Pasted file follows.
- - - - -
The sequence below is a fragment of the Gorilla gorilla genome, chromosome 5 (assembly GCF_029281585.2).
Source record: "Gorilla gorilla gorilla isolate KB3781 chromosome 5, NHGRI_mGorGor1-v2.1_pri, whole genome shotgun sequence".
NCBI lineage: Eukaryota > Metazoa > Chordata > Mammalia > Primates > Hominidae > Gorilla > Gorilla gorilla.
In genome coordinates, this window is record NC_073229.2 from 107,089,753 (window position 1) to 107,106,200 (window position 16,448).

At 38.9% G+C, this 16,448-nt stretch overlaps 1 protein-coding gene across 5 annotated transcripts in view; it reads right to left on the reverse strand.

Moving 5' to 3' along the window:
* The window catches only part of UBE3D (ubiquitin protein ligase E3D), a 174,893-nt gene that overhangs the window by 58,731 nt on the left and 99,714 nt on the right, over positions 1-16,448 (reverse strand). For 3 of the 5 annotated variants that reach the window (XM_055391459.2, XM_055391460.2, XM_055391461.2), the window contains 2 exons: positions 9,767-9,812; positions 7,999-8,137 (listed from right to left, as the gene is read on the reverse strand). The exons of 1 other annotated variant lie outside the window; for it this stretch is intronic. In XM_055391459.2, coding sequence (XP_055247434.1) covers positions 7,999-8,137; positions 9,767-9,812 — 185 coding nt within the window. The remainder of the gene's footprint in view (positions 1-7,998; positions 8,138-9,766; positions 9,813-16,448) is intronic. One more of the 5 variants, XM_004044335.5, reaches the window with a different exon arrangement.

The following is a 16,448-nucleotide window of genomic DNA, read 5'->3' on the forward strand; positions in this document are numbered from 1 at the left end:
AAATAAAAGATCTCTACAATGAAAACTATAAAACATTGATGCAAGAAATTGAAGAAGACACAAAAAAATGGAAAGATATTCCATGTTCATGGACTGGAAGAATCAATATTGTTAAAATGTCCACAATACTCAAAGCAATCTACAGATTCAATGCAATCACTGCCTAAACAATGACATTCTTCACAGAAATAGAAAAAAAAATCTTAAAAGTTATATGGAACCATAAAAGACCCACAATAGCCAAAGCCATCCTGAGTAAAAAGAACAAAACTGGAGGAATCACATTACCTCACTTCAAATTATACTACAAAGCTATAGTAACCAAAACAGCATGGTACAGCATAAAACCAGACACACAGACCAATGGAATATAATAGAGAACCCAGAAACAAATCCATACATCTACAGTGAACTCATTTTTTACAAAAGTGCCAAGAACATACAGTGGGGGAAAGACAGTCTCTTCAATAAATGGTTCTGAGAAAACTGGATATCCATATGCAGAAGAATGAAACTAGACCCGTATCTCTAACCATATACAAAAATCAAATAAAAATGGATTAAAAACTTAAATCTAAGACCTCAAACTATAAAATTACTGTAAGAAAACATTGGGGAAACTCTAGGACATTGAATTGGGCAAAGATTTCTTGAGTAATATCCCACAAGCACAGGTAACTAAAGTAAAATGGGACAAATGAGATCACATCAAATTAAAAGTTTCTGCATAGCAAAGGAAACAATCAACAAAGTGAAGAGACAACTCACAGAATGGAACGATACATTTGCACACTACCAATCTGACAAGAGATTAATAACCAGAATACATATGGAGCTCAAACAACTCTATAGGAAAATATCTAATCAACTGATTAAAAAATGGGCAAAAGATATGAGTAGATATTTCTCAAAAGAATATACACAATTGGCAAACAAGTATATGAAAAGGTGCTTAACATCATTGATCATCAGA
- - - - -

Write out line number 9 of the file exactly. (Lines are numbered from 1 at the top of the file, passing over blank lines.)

AAATAAAAGATCTCTACAATGAAAACTATAAAACATTGATGCAAGAAATTGAAGAAGACACAAAAAAATGGAAAGATATTCCATGTTCATGGACTGGAAGAATCAATATTGTTAAAATGTCCACAATACTCAAAGCAATCTACAGATTCAATGCAATCACTGCCTAAACAATGACATTCTTCACAGAAATAGAAAAAAAAATCTTAAAAGTTATATGGAACCATAAAAGACCCACAATAGCCAAAGCCATCCTGAGTAAAAAGAACAAAACTGGAGGAATCACATTACCTCACTTCAAATTATACTACAAAGCTATAGTAACCAAAACAGCATGGTACAGCATAAAACCAGACACACAGACCAATGGAATATAATAGAGAACCCAGAAACAAATCCATACATCTACAGTGAACTCATTTTTTACAAAAGTGCCAAGAACATACAGTGGGGGAAAGACAGTCTCTTCAATAAATGGTTCTGAGAAAACTGGATATCCATATGCAGAAGAATGAAACTAGACCCGTATCTCTAACCATATACAAAAATCAAATAAAAATGGATTAAAAACTTAAATCTAAGACCTCAAACTATAAAATTACTGTAAGAAAACATTGGGGAAACTCTAGGACATTGAATTGGGCAAAGATTTCTTGAGTAATATCCCACAAGCACAGGTAACTAAAGTAAAATGGGACAAATGAGATCACATCAAATTAAAAGTTTCTGCATAGCAAAGGAAACAATCAACAAAGTGAAGAGACAACTCACAGAATGGAACGATACATTTGCACACTACCAATCTGACAAGAGATTAATAACCAGAATACATATGGAGCTCAAACAACTCTATAGGAAAATATCTAATCAACTGATTAAAAAATGGGCAAAAGATATGAGTAGATATTTCTCAAAAGAATATACACAATTGGCAAACAAGTATATGAAAAGGTGCTTAACATCATTGATCATCAGA